When we think about design usually, fashion or interior design comes to mind—but what most people don’t realize is that they actually interact with design every day. Whether it’s the little icons you tap on your phone, newsletters, your favorite smoothie, or that purse you’ve been dying to buy, great design makes them all functional, beautiful and psychologically appealing. The things that separate masterful design from a novice include things like a firm grasp color, texture, and space but if you’re just an everyday person you’ll probably recognize good design based on how it makes you feel. Some branding just makes you feel good inside, right? In most forms of artistic expression there is an unmistakable emphasis on the artist’s eye, in reference to their own unique attention to detail and how they express that focus. It’s a preoccupation with frame of reference not lost on Diane Lindquist, whose perspective is remarkable not only because of the work she produces but because of the hurdles she’s had to overcome to produce her vision, both figuratively and literally.
When Lindquist was just 2 years old when she was diagnosed with retinoblastoma—a rare type of genetic eye cancer that usually develops in early childhood. Design isn’t something she was drawn to out of curiosity, her obsession with vision was truly out of necessity, “I have 0/20 vision, I see only out of one eye,” she tells HipLatina. “I had to do lots of testing to strengthen my vision. All the testing (and chemotherapy) was to make sure all the cancerous tissue was dead. So, basically from age 2 to 8, I was in and out of the hospital. The hospital became my second home,” and just as the hospital became her home the many tests Doctors performed on her vision with shapes, colors, and art became her universe.
“I wanted to be able to see what other human being saw with two eyes,” Lindquist says. “I tried to do much more with just one eye. I learned all the colors very well. The primaries and secondaries. I knew how to mix them, and which colors and which colors would turn into a different color. All those elements I had to learn. I spent hours drawing something, or just staring at something, because I loved the details of a particular thing and I didn’t want to miss anything around me,” she said.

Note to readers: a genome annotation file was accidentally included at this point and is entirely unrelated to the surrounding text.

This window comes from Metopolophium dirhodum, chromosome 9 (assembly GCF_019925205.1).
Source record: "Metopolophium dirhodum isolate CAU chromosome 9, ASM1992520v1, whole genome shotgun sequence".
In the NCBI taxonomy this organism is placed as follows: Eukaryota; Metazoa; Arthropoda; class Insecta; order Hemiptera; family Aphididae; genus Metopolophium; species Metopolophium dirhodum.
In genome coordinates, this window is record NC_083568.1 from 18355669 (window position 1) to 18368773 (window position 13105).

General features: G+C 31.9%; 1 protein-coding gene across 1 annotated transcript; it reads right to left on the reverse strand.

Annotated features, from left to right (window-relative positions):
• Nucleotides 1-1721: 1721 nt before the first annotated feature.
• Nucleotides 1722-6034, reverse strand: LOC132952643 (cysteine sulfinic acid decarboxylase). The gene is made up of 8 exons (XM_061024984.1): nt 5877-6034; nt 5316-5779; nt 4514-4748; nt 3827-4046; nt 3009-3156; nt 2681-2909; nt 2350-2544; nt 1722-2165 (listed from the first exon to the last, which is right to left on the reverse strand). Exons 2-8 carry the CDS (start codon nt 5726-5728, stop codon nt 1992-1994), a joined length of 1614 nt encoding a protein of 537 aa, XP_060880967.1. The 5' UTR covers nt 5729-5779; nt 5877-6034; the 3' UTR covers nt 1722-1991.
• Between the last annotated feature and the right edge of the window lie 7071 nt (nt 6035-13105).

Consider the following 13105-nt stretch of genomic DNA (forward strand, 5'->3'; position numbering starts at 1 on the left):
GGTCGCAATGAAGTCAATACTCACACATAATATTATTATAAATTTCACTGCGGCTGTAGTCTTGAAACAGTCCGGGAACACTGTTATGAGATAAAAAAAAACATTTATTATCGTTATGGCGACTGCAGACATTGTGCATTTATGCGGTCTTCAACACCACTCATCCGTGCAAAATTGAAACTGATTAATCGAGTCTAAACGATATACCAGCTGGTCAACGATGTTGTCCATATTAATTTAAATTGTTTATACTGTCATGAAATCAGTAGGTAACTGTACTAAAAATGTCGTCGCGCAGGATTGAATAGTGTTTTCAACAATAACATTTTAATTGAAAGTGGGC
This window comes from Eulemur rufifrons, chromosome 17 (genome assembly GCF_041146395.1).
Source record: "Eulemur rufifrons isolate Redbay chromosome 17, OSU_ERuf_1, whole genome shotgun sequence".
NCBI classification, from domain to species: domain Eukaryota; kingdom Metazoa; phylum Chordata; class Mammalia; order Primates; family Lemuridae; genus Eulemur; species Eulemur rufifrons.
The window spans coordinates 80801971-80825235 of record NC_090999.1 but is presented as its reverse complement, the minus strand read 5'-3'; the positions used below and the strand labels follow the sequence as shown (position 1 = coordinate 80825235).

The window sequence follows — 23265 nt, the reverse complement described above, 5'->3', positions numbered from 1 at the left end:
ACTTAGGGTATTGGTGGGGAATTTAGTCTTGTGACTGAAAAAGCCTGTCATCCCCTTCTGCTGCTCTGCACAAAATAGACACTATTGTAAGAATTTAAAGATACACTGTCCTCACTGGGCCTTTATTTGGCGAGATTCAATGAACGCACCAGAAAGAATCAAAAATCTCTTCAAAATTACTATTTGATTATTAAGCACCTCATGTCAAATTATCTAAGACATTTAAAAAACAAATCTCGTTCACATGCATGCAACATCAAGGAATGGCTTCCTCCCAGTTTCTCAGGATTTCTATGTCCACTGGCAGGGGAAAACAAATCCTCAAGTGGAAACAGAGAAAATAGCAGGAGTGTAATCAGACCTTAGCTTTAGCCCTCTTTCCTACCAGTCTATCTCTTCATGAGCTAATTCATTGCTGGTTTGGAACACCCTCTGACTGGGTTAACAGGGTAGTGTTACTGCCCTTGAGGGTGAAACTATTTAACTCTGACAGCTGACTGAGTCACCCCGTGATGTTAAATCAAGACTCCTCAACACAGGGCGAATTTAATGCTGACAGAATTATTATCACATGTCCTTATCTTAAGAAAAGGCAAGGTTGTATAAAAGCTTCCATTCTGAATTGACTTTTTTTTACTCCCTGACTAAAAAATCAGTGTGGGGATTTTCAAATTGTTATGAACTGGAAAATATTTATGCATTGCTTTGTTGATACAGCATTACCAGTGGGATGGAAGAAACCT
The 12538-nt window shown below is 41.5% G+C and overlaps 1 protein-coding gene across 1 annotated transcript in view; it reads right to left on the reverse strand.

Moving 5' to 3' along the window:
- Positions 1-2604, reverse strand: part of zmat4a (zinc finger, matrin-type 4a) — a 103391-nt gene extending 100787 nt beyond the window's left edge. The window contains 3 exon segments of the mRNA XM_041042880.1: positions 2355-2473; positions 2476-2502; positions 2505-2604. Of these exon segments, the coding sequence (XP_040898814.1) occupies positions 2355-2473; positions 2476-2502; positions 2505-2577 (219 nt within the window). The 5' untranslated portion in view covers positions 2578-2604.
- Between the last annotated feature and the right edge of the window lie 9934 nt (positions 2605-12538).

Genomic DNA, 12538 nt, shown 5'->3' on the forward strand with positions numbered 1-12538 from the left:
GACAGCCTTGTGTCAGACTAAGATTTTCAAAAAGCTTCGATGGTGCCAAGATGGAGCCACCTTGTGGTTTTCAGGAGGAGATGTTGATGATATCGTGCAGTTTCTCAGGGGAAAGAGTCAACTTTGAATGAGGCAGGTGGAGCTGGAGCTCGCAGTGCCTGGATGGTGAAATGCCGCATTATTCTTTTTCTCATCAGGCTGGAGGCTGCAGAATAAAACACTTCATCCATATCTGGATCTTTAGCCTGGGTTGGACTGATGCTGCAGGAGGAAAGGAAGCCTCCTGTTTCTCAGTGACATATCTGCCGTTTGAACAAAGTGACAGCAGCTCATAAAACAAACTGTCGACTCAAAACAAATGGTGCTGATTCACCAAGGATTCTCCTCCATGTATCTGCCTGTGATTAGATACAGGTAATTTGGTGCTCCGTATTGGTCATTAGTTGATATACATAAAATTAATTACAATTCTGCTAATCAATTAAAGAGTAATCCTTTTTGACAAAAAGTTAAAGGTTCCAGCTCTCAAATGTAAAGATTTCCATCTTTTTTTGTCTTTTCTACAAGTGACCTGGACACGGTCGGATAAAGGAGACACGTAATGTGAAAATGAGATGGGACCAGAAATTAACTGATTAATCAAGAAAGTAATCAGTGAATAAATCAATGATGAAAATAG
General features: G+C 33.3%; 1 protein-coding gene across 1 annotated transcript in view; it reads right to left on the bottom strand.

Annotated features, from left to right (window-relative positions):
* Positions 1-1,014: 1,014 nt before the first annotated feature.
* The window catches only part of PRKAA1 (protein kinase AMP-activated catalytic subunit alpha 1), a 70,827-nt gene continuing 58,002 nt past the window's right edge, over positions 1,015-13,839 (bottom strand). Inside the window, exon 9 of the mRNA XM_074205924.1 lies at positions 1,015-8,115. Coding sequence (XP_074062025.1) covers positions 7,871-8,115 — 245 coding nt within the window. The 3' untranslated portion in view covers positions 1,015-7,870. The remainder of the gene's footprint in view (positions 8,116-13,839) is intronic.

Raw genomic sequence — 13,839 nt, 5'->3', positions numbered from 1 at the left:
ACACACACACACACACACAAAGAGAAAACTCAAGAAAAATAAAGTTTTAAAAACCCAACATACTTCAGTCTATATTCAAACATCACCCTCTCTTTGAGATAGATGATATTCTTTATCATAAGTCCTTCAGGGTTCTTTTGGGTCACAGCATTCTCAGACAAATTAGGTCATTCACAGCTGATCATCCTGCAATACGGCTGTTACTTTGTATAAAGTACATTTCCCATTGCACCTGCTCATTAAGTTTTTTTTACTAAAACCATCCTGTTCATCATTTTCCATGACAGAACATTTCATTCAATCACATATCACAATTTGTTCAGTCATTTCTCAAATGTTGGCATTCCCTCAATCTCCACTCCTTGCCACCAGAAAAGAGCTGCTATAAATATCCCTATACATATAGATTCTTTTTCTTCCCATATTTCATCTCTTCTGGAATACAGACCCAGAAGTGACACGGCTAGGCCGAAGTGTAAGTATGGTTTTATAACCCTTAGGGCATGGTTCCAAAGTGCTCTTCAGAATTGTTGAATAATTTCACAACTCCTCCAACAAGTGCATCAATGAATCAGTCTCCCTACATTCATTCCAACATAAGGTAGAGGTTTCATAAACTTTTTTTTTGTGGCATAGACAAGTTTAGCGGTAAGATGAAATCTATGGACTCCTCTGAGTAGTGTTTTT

Lindquist describes her life after the hospital, however, as a lot less colorful, since it was when she realized that re-entering the world also meant dealing with people eager to define and set limitations for her. “I was this little brown girl with an eye patch walking around with one eye, thinking that I’m normal, but I’m wasn’t. That meant the second half of my childhood became about getting into the arts. I was teased for how I looked, and art became my safe haven.” When doctors tried to label her as disabled her mother fought it aggressively because she didn’t want to narrow her daughters’ life path. “At some point, my mother was actually getting pressured by doctors to have me declared permanently disabled, but my mom pushed not to do that because that would have limited my life. She persisted in not allowing them to do that. She knew I could be just fine a way, and I’m glad she did that because without it I wouldn’t be the person I am now,”
Today her resume includes names like Facebook, Intel, NASA, Disney, JPL, Red Bull, and Hasbro—but, unlike most award-winning designers of her caliber, Lindquist is deliberate about working with small businesses and non-profits. “Half of my time, I dedicate to working with an agency called Team Friday whose clients consist of non-profits like LURN, CicLAvia, and Investing in Place. Team Friday’s focus is on building purpose, furthering causes and creating impact through collaboration and innovation. It’s a mission that I stand behind and love working for. The other half of the time I am at work with event smaller entrepreneurs like East LA-based Todo Verde and the larger companies you see listed on my resume and portfolio.”